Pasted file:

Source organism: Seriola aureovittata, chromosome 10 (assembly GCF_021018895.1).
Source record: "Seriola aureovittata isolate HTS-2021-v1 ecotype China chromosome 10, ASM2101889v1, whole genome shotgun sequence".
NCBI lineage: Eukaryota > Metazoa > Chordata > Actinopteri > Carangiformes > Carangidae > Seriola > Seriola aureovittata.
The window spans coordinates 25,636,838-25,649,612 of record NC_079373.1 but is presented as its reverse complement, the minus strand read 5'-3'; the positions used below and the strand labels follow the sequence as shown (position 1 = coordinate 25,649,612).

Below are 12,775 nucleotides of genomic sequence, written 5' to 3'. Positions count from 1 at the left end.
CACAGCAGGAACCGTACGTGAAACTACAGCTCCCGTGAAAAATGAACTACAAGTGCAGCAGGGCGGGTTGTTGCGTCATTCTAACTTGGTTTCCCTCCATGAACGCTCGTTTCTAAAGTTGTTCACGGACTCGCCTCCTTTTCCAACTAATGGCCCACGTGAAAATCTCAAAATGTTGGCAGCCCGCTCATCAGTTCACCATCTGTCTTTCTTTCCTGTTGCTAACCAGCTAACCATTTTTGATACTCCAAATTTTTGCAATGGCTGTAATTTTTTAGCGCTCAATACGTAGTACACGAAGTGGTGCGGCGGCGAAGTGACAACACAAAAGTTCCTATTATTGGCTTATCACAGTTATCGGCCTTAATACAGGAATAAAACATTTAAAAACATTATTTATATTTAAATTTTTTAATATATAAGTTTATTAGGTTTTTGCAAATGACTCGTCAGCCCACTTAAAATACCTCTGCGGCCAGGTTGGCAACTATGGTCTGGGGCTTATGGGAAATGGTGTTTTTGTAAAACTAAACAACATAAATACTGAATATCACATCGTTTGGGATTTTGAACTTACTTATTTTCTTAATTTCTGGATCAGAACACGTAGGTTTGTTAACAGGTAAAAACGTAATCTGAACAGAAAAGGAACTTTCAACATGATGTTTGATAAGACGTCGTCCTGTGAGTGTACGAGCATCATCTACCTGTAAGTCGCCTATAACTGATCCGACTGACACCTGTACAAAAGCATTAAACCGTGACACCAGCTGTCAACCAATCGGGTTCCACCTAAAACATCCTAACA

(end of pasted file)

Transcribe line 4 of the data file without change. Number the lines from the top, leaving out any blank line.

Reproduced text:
The window spans coordinates 25,636,838-25,649,612 of record NC_079373.1 but is presented as its reverse complement, the minus strand read 5'-3'; the positions used below and the strand labels follow the sequence as shown (position 1 = coordinate 25,649,612).